More than a hundred Austin neighbors from the West Side gathered on the Saturday before Thanksgiving to celebrate and honor the service of veterans at the Healing Temple Church.
This “Musical and Award Luncheon” is part of the “Standup for Veterans” program sponsored by the Arthur Lockhart Resource Institute. Every month, the institute provides African-American veterans with resources and referrals for housing, employment opportunities and mental health services.
Ike Dowsey, JR. served as an ordnance specialist for the Marines from 1976 to 1982. During his time in service, Dowsey lost a lot of comrades.
“It’s deep,” said Dowsey. “But still you had to do your job. You had to be able to get your strength from somewhere else.”
Before starting 3rd Coast Imaging, Inc., veteran George Chrisopulos was an electronics communications technician in the Marine Corps. His time in the military prepared him for life after the Marines.
“When I was a marine, everything was on paper, and we had to have three copies. And every single file cabinet had to match the other file cabinet exactly,” said Chrisopulos.
That attention to detail has served Chrisopulos well in his printing and imaging business. And he’s not alone. According to a report released by the U.S. Census Bureau in April 2017, 2.52 million businesses were majority-owned by veterans, and the top service for veteran-owned firms was professional, scientific and technical service.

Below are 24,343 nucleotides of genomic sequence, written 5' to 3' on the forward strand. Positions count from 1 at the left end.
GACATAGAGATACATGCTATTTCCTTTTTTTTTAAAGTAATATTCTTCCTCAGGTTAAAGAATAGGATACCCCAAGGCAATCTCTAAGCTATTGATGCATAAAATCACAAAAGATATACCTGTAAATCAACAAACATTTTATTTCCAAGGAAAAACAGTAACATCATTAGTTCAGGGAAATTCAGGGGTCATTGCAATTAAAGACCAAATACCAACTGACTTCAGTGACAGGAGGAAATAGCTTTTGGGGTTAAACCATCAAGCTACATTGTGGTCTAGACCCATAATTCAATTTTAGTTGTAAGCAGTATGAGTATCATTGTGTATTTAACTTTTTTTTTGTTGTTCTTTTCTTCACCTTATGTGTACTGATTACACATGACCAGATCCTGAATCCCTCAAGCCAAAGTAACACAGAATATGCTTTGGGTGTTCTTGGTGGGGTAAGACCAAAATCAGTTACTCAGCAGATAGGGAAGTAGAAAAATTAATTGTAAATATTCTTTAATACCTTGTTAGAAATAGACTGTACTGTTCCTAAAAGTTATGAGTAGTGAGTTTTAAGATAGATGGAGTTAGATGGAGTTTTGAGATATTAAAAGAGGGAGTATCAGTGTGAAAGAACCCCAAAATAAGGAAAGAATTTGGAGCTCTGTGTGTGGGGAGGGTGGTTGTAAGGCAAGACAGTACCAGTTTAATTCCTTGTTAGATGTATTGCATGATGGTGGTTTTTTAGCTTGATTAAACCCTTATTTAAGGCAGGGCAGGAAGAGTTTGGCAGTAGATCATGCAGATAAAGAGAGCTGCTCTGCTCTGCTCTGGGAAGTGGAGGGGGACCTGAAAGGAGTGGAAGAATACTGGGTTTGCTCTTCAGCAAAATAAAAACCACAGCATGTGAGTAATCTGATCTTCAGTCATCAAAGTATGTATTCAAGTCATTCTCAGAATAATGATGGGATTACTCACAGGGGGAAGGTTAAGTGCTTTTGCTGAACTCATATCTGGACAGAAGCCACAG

Kevin and Karen O’Malley, Beverly residents and music lovers, are thrilled to be part of the community on a small business level.
The couple opened B-Sides Coffee + Tea on the South Side of Chicago. The shop, located near the 99th Street Metra depot, is a throwback, decorating its walls with old album covers and spinning music from the sixties, seventies and eighties on a turntable.
The coffee shop caters to a steady stream of commuters, as well as parents picking up their children from the nearby grammar school. Continue reading →
By Xinyi (Ethel) Jiang and Jinitzail Hernandez Medill Reports
Politicians and 11 different community organizations came together to appeal for gun control at the Federal Plaza in downtown Chicago on Oct. 9.
The event was held as a vigil for the shooting victims in Las Vegas and as a rally against the National Rifle Association. Speaker after speaker called for Chicagoans to break the silence, oppose the NRA and promote gun reform like the Gun Dealer Licensing Act.